The decision

Upper Tribunal
(Immigration and Asylum Chamber) Appeal Numbers:
UI-2022-000811 (DA/00084/2021)
UI-2022-000812 (EA/13424/2021)


Heard at Field House
Decision & Reasons Promulgated
On 15 November 2022
On 31 January 2023






For the Appellant: Ms Willocks-Briscoe, Home Office Presenting Officer
For the Respondent: Mr Ó’Ceallaigh of Counsel

1. The Secretary of State appeals, with permission, against the decision of the First-tier Tribunal to uphold the appeal of Mr Heurton against the Secretary of State’s decision, dated 16 February 2021, to deport him to France on public policy grounds pursuant to Regulations 23 and 27 of the Immigration (European Economic Area) Regulations 2016 (SI 2016/1052).
2. As well as appealing against the deportation decision Mr Heurton had appealed against the Secretary of State’s refusal of his application under the EU settlement scheme for indefinite leave to remain. This refusal was on the basis of the deportation decision and it was common ground before the First-tier Tribunal and remains so before us that the issues in the two appeals overlap. If the appellant succeeds in his appeal against the deportation decision then he will necessarily succeed in his appeal against the EU settlement scheme refusal.
3. It is also common ground that the EEA Regulations 2016 continue to apply in relation to the deportation decision on the basis that the conduct on which the decision is based arose before 31 December 2020. Accordingly, the focus of this judgment is on the deportation decision and the 2016 Regulations.
4. For ease of reference the parties are referred to in this judgment as they were in the First-tier Tribunal decision, namely, references to the appellant are to Mr Heurton and references to the respondent are to the Secretary of State.
The Legal Framework
5. Regulation 23(6)(b) of the EEA Regulations 2016 empowers the Secretary of State to make a deportation order on the grounds set out in Regulation 27.
6. Regulation 27 provides that:
“(3) A relevant decision may not be taken in respect of a person with a right of permanent residence under Regulation 15 except on serious grounds of public policy and public security.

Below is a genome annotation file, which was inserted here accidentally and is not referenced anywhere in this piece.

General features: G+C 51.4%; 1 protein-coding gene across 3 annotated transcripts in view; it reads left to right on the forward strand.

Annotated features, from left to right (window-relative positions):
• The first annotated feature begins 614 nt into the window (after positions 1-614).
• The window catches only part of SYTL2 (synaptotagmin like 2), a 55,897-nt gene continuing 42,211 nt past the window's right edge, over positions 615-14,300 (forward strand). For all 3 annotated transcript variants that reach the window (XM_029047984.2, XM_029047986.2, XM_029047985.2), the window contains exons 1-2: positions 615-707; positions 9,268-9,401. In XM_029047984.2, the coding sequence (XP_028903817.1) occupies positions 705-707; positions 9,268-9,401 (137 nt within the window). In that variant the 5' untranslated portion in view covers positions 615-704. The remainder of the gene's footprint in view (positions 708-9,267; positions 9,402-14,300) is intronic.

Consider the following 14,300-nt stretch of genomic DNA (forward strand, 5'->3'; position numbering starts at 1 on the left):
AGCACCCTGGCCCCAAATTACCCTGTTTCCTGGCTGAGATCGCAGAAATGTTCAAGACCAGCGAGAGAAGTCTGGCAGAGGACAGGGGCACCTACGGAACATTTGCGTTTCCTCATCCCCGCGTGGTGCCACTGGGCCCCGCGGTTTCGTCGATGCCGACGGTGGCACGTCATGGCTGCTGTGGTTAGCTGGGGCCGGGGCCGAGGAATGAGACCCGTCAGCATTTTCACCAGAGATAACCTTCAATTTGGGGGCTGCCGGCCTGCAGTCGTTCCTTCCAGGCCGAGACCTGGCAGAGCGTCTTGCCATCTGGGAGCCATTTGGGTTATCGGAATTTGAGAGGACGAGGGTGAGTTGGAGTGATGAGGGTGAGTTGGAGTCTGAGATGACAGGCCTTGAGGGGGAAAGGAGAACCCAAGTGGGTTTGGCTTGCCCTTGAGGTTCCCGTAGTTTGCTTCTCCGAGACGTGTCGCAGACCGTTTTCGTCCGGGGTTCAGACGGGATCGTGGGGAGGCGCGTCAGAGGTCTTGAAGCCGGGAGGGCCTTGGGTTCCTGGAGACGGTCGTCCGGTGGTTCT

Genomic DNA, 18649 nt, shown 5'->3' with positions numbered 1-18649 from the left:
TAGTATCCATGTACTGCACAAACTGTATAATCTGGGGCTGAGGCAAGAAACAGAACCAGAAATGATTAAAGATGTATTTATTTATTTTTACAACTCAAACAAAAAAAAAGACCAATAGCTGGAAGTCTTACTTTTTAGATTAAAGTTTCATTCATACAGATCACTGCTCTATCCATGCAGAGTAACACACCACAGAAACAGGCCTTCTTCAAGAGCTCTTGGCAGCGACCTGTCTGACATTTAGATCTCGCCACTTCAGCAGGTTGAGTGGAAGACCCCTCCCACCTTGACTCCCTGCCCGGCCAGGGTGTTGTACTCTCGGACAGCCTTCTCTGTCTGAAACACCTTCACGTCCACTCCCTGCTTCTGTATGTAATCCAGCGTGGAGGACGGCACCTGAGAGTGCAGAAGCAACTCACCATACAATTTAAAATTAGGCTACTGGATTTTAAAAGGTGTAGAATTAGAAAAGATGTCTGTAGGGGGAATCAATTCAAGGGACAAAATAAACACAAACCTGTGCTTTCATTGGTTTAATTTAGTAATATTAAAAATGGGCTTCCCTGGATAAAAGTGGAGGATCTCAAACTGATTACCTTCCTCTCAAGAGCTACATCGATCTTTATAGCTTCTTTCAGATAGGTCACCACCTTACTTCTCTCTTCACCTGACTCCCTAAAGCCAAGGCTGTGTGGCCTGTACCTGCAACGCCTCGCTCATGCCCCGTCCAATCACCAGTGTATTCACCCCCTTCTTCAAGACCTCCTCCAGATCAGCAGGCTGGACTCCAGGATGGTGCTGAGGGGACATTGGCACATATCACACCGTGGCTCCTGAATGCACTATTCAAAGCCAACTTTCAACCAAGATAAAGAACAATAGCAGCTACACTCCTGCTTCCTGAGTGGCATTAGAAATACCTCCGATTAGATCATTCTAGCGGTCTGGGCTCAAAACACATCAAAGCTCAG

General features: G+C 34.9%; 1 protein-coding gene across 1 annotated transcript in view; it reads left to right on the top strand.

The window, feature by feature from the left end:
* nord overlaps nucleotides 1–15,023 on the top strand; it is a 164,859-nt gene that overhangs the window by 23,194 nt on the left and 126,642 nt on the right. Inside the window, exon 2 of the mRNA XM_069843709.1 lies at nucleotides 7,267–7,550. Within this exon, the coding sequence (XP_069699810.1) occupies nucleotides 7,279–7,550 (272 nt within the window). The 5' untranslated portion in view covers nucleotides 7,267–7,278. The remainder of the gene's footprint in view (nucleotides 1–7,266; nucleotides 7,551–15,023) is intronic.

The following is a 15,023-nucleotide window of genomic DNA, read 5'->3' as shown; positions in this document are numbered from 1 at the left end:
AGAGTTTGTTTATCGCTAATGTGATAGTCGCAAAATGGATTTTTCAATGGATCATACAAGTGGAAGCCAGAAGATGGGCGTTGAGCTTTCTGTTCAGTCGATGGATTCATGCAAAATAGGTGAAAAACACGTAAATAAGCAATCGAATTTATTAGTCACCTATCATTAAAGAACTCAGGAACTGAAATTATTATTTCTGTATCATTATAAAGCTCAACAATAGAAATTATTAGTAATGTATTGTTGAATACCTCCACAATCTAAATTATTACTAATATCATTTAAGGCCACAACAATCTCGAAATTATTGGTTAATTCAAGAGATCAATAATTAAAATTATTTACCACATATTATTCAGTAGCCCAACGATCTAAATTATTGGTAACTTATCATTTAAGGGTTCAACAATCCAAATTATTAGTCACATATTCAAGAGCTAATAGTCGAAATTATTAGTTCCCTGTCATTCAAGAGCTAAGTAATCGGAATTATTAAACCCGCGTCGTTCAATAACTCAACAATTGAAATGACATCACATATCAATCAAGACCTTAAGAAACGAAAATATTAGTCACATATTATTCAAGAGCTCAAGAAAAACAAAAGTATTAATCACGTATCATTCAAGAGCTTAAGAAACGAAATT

(5) The public policy and public security requirements of the United Kingdom include restricting rights otherwise conferred by these Regulations in order to protect the fundamental interests of society, and where a relevant decision is taken on grounds of public policy or public security it must also be taken in accordance with the following principles—
(a) the decision must comply with the principle of proportionality;
(b) the decision must be based exclusively on the personal conduct of the person concerned;
(c) the personal conduct of the person must represent a genuine, present and sufficiently serious threat affecting one of the fundamental interests of society, taking into account past conduct of the person and that the threat does not need to be imminent;
(d) matters isolated from the particulars of the case or which relate to considerations of general prevention do not justify the decision;
(e) a person’s previous criminal convictions do not in themselves justify the decision;
(f) the decision may be taken on preventative grounds, even in the absence of a previous criminal conviction, provided the grounds are specific to the person.”
(6) Before taking a relevant decision on the grounds of public policy and public security in relation to a person (“P”) who is resident in the United Kingdom, the decision maker must take account of considerations such as the age, state of health, family and economic situation of P, P’s length of residence in the United Kingdom, P’s social and cultural integration into the United Kingdom and the extent of P’s links with P’s country of origin.

(8) A court or Tribunal considering whether the requirements of this regulation are met must (in particular) have regard to the considerations contained in Schedule 1 (considerations of public policy, public security and the fundamental interests of society etc.).
7. Schedule 1 to the Regulations sets out considerations of public policy and public security and provides a non-exhaustive list of the fundamental interests to society in the UK.
8. The appellant is a 19-year-old French national. He entered the UK with his parents in May 2012 and it is accepted by the respondent that he has acquired permanent residence in accordance with the EEA Regulations. He has accrued a number of convictions in the UK including in relation to threatening behaviour, sexual assault. Most recently, for offending in 2019, he was sentenced in November 2020 to a sentence of 27 months in respect of possession of class A drugs with intent to supply and a concurrent sentence of 30 months in respect of two offences of robbery.
The deportation decision
9. The Secretary of State’s decision is said to be based on the appellant’s convictions for a number of offences; the continued nature of the offending which includes sexual assault, assaulting a constable and possession with intent to supply class A drugs, which is said to show “a flagrant disregard for UK laws and in the absence of public order public spaces become unsafe”. The offences are also said to cause the most harm namely involving violence, weapons and drugs. The decision goes on to address the harm caused by class A drugs and observes: